So, for both of us, I hope it's possible.

And you kind of have to answer the last question yourself with the help of your girl. Some people are fine around other drinkers. Some are not. It might be a situation where you can have a drink but only out of the house. Talk with her about that.

Good luck, Feel free to memail or email me if you want to talk about this.
posted by FlamingBore at 3:22 PM on May 25, 2010 [2 favorites]

Before I say anything else: you say she drank on anti-depressants and doesn't remember what happened. Once when I was on Wellbutrin, and drank my usual social-drinking amount (a couple of cocktails), I experienced this. I told my doctor. "You're not supposed to drink on this medication!" he said.

It wasn't hard to lay off the booze while I was on the WB after that. Could this possibly be what happened with your GF? Is it the interaction with the meds, or did she really drink a monster amount of alcohol?

I would caution you to take any 12-step program with a big block of salt. Before getting into one or encouraging your GF to get into one, I recommend you take a look at alternatives. The main issues I have with 12-step recovery are:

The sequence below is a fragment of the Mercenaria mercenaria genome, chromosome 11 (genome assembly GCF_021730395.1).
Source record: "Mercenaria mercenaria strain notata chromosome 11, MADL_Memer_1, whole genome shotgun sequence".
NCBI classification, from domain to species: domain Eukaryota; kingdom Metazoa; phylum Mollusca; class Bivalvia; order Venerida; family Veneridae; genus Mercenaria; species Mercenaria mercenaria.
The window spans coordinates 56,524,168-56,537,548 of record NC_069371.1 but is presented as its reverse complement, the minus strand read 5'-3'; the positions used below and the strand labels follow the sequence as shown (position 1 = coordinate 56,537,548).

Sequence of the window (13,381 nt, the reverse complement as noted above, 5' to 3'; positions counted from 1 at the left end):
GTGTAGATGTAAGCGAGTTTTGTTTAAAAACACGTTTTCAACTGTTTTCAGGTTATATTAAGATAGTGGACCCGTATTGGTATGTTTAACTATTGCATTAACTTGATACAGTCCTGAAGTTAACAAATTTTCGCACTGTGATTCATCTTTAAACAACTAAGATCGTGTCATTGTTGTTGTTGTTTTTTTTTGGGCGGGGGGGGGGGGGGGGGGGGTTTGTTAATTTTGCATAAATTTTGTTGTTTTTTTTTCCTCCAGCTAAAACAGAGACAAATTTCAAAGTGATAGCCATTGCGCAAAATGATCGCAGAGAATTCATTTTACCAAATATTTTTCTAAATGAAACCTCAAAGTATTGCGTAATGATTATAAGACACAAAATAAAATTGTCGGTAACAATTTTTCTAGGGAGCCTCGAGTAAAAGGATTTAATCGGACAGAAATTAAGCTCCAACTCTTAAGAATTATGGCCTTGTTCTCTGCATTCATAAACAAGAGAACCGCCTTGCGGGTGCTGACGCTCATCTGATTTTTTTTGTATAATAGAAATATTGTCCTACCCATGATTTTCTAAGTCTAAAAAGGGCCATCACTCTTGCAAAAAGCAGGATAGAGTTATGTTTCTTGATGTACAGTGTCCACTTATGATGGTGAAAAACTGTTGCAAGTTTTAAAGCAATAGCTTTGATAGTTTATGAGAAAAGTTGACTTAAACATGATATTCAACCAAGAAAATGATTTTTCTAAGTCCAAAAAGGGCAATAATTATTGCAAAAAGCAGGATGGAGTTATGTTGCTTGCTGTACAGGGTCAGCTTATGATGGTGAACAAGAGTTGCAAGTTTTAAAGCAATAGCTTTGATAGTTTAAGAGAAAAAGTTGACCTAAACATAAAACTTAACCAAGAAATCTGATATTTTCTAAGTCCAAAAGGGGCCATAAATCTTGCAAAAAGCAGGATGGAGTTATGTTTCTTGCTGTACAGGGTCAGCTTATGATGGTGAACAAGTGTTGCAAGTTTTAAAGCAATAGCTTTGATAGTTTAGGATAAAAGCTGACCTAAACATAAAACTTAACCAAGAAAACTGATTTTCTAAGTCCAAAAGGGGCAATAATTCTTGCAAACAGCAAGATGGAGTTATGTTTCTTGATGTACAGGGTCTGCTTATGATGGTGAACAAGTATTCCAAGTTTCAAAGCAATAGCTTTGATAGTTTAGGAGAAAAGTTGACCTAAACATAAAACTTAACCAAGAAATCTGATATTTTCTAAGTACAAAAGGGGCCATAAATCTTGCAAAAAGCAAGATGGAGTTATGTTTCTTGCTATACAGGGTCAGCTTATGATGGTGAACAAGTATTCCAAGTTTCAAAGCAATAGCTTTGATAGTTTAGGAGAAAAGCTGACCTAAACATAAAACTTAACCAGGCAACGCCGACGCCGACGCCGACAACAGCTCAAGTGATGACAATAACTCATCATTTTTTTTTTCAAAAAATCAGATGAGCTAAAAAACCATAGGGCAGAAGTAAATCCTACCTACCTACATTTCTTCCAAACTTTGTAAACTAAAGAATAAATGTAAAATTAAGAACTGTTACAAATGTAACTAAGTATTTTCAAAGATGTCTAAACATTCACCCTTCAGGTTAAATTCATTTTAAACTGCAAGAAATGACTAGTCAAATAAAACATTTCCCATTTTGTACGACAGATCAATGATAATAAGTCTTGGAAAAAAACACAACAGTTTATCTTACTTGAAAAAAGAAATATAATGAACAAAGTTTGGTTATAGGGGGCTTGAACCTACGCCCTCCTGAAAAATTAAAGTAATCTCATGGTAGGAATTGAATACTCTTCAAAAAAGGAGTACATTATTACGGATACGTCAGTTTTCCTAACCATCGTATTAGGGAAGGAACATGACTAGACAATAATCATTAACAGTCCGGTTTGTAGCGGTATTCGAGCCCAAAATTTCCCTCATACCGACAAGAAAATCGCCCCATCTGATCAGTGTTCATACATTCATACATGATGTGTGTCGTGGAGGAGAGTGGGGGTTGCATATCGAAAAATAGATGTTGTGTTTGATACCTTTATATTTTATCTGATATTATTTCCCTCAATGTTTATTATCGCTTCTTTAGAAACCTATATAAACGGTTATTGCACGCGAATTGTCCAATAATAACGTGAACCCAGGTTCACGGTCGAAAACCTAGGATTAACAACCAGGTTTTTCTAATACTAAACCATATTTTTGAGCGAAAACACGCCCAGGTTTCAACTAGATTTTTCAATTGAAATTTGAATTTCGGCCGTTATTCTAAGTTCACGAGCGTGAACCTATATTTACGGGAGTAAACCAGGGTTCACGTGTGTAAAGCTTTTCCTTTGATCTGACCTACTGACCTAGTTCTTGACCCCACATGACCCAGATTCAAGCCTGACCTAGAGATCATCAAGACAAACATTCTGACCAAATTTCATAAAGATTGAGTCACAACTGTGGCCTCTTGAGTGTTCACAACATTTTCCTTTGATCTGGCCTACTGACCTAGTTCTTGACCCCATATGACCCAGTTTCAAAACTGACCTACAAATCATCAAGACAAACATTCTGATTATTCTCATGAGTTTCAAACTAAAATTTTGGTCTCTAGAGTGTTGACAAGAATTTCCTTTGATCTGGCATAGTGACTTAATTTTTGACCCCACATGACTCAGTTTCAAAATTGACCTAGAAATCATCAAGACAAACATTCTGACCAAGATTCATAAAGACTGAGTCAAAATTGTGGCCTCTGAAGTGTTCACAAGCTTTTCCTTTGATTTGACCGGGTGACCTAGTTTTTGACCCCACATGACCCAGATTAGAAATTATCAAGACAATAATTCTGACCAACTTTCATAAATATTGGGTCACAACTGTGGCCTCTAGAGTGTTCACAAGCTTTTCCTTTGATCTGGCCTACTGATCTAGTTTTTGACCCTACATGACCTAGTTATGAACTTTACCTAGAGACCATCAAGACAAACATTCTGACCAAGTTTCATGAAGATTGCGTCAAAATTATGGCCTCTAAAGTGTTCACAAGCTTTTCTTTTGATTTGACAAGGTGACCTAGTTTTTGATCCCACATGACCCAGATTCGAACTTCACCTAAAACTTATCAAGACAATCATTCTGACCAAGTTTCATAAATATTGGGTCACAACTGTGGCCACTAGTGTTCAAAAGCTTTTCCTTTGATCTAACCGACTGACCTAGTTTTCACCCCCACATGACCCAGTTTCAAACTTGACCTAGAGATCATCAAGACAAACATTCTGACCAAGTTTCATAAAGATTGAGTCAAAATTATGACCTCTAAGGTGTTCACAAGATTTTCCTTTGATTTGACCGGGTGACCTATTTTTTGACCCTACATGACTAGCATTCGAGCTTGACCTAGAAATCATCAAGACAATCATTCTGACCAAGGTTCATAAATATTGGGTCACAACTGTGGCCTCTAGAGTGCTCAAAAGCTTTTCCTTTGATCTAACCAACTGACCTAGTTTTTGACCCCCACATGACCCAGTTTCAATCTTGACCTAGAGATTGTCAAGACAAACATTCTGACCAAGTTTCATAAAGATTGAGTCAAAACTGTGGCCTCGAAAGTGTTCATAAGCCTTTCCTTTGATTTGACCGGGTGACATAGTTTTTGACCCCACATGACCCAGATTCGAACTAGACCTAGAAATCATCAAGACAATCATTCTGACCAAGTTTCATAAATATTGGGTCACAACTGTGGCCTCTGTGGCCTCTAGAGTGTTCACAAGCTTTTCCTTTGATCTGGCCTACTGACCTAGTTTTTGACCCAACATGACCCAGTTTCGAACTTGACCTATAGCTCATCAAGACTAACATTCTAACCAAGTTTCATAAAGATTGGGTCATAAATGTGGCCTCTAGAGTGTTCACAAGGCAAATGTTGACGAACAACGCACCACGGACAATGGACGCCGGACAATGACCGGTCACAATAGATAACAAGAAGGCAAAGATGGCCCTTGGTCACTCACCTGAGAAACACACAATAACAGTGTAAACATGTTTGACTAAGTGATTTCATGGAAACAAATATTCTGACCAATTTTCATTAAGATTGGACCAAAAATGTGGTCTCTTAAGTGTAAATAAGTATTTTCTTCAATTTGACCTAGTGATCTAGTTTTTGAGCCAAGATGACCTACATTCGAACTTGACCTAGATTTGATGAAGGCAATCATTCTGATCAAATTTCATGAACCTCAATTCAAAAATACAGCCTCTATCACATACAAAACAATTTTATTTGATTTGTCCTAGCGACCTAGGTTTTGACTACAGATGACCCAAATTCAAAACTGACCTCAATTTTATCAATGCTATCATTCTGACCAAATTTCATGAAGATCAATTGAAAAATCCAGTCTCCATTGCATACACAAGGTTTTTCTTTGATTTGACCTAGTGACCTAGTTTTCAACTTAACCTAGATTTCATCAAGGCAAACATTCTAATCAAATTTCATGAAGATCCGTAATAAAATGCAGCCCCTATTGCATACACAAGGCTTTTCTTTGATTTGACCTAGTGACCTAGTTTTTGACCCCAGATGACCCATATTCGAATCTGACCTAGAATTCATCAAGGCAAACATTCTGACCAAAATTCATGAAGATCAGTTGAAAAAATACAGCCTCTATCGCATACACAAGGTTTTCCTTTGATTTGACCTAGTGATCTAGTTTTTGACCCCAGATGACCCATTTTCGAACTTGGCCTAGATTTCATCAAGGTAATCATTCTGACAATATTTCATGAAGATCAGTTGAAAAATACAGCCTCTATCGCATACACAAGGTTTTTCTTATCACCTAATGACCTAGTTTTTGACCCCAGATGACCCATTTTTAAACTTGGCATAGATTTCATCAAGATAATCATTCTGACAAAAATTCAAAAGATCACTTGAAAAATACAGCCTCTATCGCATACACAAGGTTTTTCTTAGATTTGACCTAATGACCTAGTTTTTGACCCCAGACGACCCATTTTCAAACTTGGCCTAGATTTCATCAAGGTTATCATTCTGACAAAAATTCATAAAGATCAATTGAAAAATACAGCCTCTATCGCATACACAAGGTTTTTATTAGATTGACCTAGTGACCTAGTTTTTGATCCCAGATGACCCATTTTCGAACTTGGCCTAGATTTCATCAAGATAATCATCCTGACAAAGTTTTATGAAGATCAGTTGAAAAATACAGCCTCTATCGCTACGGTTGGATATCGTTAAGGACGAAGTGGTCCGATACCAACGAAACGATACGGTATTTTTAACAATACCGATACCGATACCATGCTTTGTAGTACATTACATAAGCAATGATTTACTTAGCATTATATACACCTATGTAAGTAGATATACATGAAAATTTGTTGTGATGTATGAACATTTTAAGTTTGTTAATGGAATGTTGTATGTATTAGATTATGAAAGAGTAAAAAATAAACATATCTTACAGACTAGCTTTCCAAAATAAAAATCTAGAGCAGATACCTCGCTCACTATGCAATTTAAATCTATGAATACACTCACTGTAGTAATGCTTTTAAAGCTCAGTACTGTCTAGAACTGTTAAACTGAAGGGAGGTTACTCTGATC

1. The "disease model" of addiction is not validated by medical and scientific studies of addiction.

2. 12 step programs insist on this model, and offer a cookie-cutter approach based on complete faith in a Higher Power at the expense of trusting yourself.

3. Many 12-steppers will respond to newcomers not with empathy and support for their specific situation, but with canned slogans and knowing asides about how everyone who cares about an addict/alcoholic is really just a codependent enabler who is addicted to their "qualifyer" (person with the addiction), regardless of whether you're really enabling or not.

4. They often advocate abandoning the recovering person (toughlove). If you have to get out because the relationship is too unhealthy for you to be part of, it's your decision. But 12-steppers often try to make the loved ones of addicts/alcoholics feel bad if they decide to support the person. They try to make it sound like the person can only recover if you ditch them and they get into the Program.